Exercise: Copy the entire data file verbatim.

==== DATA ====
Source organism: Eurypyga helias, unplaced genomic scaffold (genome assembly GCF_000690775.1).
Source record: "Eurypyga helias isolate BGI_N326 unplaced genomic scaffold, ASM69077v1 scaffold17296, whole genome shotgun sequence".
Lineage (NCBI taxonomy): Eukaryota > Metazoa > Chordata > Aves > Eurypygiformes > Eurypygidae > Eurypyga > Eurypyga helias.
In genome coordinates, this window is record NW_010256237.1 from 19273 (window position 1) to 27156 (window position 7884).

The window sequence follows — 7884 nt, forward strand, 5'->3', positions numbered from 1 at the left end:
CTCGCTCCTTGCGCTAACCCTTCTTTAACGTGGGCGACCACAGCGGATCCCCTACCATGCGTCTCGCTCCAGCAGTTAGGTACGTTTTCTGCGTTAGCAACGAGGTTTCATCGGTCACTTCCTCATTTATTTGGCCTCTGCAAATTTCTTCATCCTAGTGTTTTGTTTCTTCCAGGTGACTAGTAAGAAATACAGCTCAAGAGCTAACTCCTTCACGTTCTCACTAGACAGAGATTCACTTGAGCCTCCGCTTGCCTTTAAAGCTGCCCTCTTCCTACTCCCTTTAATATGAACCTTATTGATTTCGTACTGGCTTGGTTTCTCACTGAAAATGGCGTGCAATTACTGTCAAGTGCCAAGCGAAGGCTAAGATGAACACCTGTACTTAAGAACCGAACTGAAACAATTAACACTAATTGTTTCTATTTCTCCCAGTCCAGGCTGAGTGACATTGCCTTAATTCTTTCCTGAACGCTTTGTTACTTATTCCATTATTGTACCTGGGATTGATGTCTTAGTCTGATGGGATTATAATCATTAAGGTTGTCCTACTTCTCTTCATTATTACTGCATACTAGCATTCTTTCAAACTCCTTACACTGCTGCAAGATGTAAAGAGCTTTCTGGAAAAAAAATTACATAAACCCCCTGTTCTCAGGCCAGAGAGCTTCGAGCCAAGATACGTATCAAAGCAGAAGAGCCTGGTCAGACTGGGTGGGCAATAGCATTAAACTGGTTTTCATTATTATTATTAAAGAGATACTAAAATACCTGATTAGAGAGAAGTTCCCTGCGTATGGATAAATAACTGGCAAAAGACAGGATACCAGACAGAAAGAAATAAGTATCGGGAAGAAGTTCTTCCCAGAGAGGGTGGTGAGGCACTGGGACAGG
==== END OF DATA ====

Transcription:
Source organism: Eurypyga helias, unplaced genomic scaffold (genome assembly GCF_000690775.1).
Source record: "Eurypyga helias isolate BGI_N326 unplaced genomic scaffold, ASM69077v1 scaffold17296, whole genome shotgun sequence".
Lineage (NCBI taxonomy): Eukaryota > Metazoa > Chordata > Aves > Eurypygiformes > Eurypygidae > Eurypyga > Eurypyga helias.
In genome coordinates, this window is record NW_010256237.1 from 19273 (window position 1) to 27156 (window position 7884).

The window sequence follows — 7884 nt, forward strand, 5'->3', positions numbered from 1 at the left end:
CTCGCTCCTTGCGCTAACCCTTCTTTAACGTGGGCGACCACAGCGGATCCCCTACCATGCGTCTCGCTCCAGCAGTTAGGTACGTTTTCTGCGTTAGCAACGAGGTTTCATCGGTCACTTCCTCATTTATTTGGCCTCTGCAAATTTCTTCATCCTAGTGTTTTGTTTCTTCCAGGTGACTAGTAAGAAATACAGCTCAAGAGCTAACTCCTTCACGTTCTCACTAGACAGAGATTCACTTGAGCCTCCGCTTGCCTTTAAAGCTGCCCTCTTCCTACTCCCTTTAATATGAACCTTATTGATTTCGTACTGGCTTGGTTTCTCACTGAAAATGGCGTGCAATTACTGTCAAGTGCCAAGCGAAGGCTAAGATGAACACCTGTACTTAAGAACCGAACTGAAACAATTAACACTAATTGTTTCTATTTCTCCCAGTCCAGGCTGAGTGACATTGCCTTAATTCTTTCCTGAACGCTTTGTTACTTATTCCATTATTGTACCTGGGATTGATGTCTTAGTCTGATGGGATTATAATCATTAAGGTTGTCCTACTTCTCTTCATTATTACTGCATACTAGCATTCTTTCAAACTCCTTACACTGCTGCAAGATGTAAAGAGCTTTCTGGAAAAAAAATTACATAAACCCCCTGTTCTCAGGCCAGAGAGCTTCGAGCCAAGATACGTATCAAAGCAGAAGAGCCTGGTCAGACTGGGTGGGCAATAGCATTAAACTGGTTTTCATTATTATTATTAAAGAGATACTAAAATACCTGATTAGAGAGAAGTTCCCTGCGTATGGATAAATAACTGGCAAAAGACAGGATACCAGACAGAAAGAAATAAGTATCGGGAAGAAGTTCTTCCCAGAGAGGGTGGTGAGGCACTGGGACAGG